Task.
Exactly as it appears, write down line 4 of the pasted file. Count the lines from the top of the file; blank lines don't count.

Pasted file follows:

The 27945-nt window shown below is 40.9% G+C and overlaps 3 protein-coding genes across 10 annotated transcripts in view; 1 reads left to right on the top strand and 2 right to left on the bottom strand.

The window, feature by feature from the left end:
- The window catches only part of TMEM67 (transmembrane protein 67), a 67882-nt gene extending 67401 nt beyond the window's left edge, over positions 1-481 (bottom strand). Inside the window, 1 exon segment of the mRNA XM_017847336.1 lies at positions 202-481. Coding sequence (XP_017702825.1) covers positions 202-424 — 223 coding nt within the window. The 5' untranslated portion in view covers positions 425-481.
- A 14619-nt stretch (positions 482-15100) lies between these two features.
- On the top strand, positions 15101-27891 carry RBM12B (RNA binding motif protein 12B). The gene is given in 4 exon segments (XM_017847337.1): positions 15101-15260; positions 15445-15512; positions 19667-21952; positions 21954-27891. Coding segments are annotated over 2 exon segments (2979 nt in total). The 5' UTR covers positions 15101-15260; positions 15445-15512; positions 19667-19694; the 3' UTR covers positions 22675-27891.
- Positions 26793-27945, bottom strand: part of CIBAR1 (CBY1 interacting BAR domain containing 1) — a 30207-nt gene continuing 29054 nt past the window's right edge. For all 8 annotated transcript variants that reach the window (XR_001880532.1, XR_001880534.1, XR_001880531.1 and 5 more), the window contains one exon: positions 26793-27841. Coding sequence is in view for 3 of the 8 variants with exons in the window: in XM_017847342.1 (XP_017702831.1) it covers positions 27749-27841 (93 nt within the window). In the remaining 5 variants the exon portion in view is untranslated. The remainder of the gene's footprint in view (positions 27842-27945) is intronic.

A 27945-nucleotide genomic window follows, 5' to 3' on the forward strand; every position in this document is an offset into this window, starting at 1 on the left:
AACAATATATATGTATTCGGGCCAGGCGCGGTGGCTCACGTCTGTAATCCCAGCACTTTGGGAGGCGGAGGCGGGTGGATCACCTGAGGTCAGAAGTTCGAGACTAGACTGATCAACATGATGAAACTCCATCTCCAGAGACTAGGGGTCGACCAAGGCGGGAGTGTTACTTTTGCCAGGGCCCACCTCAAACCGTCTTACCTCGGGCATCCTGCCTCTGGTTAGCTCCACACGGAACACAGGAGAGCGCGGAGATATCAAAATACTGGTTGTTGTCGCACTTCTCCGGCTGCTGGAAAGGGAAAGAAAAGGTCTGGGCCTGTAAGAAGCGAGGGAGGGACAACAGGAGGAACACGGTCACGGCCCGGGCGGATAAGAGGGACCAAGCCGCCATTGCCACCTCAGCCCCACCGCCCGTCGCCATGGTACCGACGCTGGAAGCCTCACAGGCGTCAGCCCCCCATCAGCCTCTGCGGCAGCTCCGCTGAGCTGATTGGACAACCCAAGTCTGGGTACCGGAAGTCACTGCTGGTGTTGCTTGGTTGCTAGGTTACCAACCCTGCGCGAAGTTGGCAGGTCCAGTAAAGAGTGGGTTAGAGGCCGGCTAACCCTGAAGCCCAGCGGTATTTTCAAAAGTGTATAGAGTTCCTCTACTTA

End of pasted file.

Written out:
- A 14619-nt stretch (positions 482-15100) lies between these two features.